Talladega College’s band outside Foster Hall

TALLADEGA, AL – Talladega College has been awarded two African American Civil Rights Historic Preservation Fund grants from the National Park Service (NPS). The College will receive a $500,000 grant for its Foster Hall Interior Preservation, Restoration, and Rehabilitation Development Project, and a $50,000 grant for Talladega College and the Civil Rights Movement: A Watershed in History.

“This is extremely significant news for the College, for the community and for individuals throughout the nation who value the preservation of history,” said Dr. Bill C. Hawkins, President of Talladega College. “We recently transformed the campus by constructing three new buildings simultaneously. Now, thanks to the National Park Service, we will be able to begin renovating one of our most important historic buildings.”

Talladega’s Vice President of Institutional Advancement Seddrick T. Hill, Sr. added, “The $500,000 grant will help us restore Foster Hall, which was the heart and soul of the College for over one hundred years. The $50,000 grant will enable us to conduct research, document history and create educational materials that details Talladega College’s extensive role in the civil rights movement.”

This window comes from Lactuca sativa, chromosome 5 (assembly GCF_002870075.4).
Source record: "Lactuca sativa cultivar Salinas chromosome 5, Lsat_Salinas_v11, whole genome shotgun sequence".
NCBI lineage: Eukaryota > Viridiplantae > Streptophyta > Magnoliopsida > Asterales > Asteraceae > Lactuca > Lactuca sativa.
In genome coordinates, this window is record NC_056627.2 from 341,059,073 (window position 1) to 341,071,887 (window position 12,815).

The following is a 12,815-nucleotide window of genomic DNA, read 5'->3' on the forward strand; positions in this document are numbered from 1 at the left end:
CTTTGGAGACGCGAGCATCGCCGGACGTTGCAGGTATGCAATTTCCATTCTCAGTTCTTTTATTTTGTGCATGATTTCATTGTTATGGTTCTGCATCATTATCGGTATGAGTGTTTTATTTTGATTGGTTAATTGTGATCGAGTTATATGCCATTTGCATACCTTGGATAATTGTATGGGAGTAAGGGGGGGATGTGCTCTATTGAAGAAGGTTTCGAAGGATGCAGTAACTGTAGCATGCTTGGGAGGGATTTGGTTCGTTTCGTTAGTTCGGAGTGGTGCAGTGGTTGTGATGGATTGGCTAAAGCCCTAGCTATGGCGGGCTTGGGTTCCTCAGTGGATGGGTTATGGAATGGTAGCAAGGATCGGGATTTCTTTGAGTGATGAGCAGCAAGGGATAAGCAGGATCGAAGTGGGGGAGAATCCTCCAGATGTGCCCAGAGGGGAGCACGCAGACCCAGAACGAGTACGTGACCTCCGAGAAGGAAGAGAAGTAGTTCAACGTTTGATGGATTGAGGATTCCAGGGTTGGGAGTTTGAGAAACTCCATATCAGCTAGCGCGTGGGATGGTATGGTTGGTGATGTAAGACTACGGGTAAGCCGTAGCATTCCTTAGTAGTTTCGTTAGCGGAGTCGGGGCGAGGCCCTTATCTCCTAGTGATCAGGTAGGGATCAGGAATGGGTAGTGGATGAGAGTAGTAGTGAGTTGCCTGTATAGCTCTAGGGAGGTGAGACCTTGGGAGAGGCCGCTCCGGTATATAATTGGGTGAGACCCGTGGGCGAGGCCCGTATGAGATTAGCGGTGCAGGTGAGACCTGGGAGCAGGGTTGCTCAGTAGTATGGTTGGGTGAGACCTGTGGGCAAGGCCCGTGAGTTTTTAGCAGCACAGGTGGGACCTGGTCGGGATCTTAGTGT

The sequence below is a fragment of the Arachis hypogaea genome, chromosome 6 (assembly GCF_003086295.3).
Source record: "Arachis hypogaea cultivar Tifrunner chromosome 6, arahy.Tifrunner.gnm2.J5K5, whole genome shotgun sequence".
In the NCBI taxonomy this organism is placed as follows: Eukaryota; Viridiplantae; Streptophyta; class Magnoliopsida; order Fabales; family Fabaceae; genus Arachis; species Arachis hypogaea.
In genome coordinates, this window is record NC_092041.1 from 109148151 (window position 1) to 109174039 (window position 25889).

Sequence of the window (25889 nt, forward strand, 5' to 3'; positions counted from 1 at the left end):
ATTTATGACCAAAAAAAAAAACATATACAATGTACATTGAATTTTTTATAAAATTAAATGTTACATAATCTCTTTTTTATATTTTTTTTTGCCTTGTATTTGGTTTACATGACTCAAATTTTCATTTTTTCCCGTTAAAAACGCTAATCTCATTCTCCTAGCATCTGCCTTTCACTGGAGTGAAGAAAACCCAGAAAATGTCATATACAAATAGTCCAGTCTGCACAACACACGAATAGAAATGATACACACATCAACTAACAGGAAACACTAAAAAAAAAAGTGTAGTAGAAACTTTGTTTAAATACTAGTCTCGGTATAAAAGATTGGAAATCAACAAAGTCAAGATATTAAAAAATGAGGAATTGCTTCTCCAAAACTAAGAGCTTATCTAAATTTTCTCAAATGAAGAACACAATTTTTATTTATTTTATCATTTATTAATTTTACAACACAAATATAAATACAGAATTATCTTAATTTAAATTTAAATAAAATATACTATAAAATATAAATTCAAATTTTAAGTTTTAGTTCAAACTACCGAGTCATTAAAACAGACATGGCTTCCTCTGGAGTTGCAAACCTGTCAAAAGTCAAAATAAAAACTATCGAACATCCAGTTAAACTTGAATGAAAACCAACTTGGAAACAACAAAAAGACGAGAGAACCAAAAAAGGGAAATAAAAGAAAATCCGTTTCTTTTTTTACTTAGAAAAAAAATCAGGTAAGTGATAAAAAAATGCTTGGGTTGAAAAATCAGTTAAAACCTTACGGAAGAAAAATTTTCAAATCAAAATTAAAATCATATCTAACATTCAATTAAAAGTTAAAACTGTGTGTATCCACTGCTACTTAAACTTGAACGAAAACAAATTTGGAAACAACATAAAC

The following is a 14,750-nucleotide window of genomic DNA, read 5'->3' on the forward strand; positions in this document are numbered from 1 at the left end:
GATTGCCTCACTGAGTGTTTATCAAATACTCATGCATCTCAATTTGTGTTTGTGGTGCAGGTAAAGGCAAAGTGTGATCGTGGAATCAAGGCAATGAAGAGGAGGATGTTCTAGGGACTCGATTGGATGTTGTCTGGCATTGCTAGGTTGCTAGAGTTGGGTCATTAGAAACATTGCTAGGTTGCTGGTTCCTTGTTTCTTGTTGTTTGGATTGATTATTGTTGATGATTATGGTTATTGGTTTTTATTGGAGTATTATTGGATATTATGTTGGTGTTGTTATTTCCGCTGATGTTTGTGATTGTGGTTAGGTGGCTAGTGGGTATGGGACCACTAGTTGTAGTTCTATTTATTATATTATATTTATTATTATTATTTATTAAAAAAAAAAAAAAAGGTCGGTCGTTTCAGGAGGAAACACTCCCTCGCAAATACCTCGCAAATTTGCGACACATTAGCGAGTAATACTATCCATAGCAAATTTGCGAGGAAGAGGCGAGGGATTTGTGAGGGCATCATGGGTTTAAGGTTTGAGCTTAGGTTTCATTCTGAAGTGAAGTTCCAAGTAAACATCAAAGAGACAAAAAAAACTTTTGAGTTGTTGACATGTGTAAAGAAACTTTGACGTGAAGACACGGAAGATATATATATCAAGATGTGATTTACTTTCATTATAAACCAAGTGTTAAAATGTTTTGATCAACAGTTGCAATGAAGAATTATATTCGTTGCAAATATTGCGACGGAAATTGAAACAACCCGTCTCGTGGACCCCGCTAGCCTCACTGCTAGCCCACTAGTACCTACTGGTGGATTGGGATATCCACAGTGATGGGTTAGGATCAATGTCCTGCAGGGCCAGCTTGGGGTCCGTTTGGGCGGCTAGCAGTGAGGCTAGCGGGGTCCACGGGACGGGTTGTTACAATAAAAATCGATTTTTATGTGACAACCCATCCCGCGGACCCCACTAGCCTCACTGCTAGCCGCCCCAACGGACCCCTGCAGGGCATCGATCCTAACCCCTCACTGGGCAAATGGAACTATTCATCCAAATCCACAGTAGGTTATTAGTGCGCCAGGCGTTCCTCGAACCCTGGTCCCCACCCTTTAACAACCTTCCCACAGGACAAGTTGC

Foster Hall was the first facility built specifically for Talladega College after the institution was established in 1867. Construction began in 1869 and was completed the following year. It was named in honor of Rev. Lemuel Foster,, a staunch abolitionist from Blue Island, Illinois, who donated most of the funds needed to construct the building. Foster Hall served as a residence hall for female students and faculty and included dining facilities for the entire school. it was the site for numerous civil rights planning meetings. The building closed in 1980 after a fire ravaged the interior. It has remained closed for four decades.

“Alumni still talk about their memories of Foster Hall. They reminisce about how beautiful the interior was, about what the building meant to them, and about its role in the civil rights struggle,” said Hill.

Funds from NPS for Talladega College and the Civil Rights Movement: A Watershed in History will aid Talladega in documenting stories about the College’s civil rights activities, including Talladega College’s 1961 march on Anniston, Alabama. The march was organized after Dr. Arthur L. Bacon, a Talladega College senior at the time, was assaulted at the Southern Railway Station in Anniston.

The National Park Service (NPS) is awarding $14 million in African American Civil Rights Historic Preservation Fund grants to fund 51 projects across 20 states and the District of Columbia.

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About Talladega College

The oldest private Historically Black College in Alabama, Talladega College was founded in 1867 by two former slaves, William Savery and Thomas Tarrent. Talladega College is the home of the renowned Hall Woodruff Amistad Murals, which received rave reviews from the New York Times during a three year, eight-city tour. For more information, visit www.talladega.edu.

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